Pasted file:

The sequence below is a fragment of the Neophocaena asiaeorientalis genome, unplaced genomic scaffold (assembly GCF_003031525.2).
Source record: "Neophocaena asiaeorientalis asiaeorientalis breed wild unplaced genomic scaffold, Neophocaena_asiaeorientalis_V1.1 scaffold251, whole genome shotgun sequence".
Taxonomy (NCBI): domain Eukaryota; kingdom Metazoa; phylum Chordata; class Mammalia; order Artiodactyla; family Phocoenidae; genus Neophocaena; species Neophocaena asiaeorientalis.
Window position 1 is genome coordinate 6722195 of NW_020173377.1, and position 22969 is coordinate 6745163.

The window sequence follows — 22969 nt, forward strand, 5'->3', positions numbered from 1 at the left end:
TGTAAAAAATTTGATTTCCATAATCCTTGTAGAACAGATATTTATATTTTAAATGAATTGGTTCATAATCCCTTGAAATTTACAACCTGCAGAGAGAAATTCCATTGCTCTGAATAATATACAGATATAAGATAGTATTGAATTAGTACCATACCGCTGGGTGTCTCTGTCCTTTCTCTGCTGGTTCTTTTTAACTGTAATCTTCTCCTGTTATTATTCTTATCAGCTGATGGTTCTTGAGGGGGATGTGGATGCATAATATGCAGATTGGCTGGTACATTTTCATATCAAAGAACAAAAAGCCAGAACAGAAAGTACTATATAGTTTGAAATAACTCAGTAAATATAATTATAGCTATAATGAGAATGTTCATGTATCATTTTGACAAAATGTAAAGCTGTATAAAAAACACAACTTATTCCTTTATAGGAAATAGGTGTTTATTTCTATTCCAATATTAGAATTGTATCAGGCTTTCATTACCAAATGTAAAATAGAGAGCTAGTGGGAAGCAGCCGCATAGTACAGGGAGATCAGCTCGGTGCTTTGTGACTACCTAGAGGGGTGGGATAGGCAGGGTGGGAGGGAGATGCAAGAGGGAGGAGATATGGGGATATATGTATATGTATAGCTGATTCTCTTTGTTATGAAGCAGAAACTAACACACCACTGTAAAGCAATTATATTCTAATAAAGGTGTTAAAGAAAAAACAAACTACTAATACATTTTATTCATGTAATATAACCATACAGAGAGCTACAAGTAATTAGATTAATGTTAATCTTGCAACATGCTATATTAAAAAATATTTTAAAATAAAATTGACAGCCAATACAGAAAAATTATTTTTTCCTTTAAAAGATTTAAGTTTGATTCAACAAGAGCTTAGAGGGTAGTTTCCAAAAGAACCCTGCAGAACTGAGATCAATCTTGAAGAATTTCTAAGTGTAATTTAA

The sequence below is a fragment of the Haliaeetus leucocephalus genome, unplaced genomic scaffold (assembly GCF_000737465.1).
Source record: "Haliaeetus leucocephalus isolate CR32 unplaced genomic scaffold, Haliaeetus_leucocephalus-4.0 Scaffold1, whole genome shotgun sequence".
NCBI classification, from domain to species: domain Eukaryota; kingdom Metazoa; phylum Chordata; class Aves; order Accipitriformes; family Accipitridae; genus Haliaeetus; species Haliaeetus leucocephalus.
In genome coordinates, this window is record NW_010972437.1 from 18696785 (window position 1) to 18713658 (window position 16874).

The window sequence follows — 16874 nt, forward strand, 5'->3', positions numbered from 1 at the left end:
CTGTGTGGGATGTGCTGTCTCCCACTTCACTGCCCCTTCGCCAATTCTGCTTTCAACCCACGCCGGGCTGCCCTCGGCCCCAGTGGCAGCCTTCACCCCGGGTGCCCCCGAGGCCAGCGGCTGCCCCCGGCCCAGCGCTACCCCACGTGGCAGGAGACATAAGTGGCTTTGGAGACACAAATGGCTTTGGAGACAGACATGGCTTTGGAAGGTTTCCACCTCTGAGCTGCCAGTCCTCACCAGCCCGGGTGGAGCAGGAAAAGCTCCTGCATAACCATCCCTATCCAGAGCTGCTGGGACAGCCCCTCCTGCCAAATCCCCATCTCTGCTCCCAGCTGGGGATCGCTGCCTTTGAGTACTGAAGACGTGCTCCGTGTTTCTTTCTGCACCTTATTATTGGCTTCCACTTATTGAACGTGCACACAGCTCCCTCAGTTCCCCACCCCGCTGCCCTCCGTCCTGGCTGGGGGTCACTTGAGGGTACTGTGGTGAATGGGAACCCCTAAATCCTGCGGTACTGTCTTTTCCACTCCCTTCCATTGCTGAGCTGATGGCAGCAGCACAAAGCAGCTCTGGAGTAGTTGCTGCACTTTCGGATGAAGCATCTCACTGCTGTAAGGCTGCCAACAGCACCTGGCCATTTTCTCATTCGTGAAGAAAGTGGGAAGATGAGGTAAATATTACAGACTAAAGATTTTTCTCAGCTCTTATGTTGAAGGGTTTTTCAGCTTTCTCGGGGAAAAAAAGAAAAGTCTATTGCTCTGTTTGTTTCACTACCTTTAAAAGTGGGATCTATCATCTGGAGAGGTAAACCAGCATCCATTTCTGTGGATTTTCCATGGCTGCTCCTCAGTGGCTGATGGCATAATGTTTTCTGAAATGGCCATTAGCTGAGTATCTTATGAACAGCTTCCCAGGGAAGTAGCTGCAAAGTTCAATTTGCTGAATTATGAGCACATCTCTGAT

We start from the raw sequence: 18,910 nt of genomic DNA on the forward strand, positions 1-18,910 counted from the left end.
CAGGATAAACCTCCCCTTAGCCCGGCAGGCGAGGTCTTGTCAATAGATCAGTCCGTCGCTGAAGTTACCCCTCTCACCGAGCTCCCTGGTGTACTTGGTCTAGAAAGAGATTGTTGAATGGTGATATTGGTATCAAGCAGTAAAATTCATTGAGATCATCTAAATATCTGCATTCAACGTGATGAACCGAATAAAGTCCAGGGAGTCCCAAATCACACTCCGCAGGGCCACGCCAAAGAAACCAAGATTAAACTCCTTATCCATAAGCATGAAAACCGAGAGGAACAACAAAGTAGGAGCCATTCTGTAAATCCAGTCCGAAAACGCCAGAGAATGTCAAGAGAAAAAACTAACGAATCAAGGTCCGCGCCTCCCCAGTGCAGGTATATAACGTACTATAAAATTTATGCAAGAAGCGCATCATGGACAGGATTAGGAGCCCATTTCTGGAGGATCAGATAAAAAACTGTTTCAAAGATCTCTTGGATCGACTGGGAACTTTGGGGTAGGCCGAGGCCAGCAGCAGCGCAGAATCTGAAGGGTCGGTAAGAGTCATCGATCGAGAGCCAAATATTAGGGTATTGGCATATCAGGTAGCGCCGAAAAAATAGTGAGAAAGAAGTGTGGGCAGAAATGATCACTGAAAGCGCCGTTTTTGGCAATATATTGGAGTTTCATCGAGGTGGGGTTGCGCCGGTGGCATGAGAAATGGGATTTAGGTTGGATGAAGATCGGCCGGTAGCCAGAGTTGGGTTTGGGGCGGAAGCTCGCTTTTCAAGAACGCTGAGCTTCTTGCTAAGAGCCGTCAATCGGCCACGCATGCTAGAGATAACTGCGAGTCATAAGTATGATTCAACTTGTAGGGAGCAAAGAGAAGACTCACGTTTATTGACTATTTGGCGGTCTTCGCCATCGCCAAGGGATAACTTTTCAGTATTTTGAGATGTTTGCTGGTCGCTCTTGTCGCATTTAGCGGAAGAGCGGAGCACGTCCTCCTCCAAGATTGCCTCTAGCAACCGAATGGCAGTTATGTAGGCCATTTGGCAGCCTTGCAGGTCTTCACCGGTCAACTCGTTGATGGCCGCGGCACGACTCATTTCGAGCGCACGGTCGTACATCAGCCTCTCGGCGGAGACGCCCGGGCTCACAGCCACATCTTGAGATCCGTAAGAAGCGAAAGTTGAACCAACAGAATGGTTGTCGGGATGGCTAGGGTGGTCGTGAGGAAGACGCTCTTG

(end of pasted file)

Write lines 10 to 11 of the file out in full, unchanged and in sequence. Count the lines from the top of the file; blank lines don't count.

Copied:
In genome coordinates, this window is record NW_010972437.1 from 18696785 (window position 1) to 18713658 (window position 16874).

The window sequence follows — 16874 nt, forward strand, 5'->3', positions numbered from 1 at the left end: